Dental practices that are pursuing a ‘no jab, no job’ policy for new employees are “entering untested territory”, according to a leading employment lawyer.
As the UK starts to reopen business premises, the question of employees carrying proof of vaccination has been raised, and some employers considering insisting on new staff having been inoculated.
Tina Chander, head of employment law at Midlands law firm Wright Hassall, highlighted dentistry as one of the professions that could be at the centre of scrutiny around the vaccination in the coming months.
Chander commented, “There are some services, such as dentistry, where close contact between an organisation’s employees and their patients is unavoidable, and in turn, puts employers in a tricky position if any members of their staff refuse to have the covid vaccine or take regular tests.
“For example, I recently received an enquiry from a dental practice where some dental nurses had refused to have a jab, but patients had started asking the practice if all the staff were vaccinated.
“Some patients expressly stated that they did not want to be seen or attended by any nurse or dentist that was not vaccinated. If this continues to be a problem, the dental practice fears patients will leave the practice.”
But, according to Chander, company bosses who are considering disciplining or dismissing any staff member who refuses to have a covid vaccine are running the risk of having to fight costly unfair dismissal, constructive unfair dismissal and discrimination claims.
Chander urges employers to tread carefully with employees around the topic of vaccines as it remains unclear under what grounds this request could be accepted as reasonable. Of course, an employer can encourage their staff to take up the vaccine, but an employer has no legal right to force the jab on any employee.
Chander added, “Put simply, I am not convinced that an employer can force a prospective or current employee to have a vaccine because there is no legal requirement for anyone to have one.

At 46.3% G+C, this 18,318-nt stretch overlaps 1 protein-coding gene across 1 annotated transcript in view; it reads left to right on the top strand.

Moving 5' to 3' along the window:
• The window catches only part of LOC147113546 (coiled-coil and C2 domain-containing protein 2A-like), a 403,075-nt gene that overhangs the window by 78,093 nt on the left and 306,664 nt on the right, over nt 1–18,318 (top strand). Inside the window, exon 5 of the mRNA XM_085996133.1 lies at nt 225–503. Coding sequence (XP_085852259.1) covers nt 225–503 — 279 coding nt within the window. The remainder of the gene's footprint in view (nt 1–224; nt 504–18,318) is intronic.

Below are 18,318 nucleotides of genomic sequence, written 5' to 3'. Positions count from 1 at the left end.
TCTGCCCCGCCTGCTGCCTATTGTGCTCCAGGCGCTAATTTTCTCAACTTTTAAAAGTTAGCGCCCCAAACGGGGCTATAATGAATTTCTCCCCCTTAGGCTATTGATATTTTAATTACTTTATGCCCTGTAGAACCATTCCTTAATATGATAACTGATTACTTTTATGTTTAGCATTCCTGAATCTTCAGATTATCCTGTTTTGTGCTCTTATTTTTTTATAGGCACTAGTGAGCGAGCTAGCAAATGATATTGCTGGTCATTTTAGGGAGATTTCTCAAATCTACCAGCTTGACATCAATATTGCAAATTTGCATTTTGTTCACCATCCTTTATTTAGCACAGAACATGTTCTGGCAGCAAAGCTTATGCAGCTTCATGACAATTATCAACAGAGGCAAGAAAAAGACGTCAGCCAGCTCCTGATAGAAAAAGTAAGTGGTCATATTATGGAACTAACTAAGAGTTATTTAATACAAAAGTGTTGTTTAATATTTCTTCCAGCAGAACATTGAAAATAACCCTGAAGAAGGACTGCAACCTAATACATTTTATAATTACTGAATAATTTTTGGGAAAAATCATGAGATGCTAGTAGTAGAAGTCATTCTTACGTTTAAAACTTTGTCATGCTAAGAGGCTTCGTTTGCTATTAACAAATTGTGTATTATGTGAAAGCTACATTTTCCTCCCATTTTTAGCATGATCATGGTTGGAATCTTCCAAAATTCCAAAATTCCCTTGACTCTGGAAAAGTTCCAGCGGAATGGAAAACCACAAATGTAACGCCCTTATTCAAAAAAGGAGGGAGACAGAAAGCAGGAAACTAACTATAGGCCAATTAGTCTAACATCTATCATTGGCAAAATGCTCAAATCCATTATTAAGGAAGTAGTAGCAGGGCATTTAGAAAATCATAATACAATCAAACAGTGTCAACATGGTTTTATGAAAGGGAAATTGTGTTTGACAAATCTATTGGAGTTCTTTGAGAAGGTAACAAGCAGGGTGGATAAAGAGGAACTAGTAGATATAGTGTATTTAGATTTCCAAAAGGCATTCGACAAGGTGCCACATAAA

“This is a sensitive subject and poses a delicate balance that employers have to strike.
“On the one hand, employers have an obligation to ensure the health and wellbeing of their employees whilst at work, but employees also have a duty to co-operate with their employer and make sure they are mitigating any risk to their health, and the health of their colleagues and customers or in this case, patients.
“If a company is faced with one staff member who refuses to have the vaccine, this should not cause other staff members issues. The working environment should already be covid-secure and provide sufficient space for employees to social distance. It should only become a serious problem for employers if covid-secure measures aren’t being followed.
“Employers need to note that there may be some employees that might not want the vaccine due to religious reasons or philosophical beliefs, or some employees may have medical issues which prevent them from having a vaccine.
“If an employee falls into one of these categories, then an employer could be leaving themselves open to allegations of discrimination if they pursue disciplinary proceedings.
“That said, while employers should not approach this with a blanket rule that every employee must have a vaccine, it is reasonable for them to encourage their employees to have a vaccine.
“For those staff members that do refuse or decline, employers should consult with their employee to find out their reasons and carry out an individual risk assessment before taking any action, and if they have not already done so, seek professional legal advice to check the correct procedures are being followed.”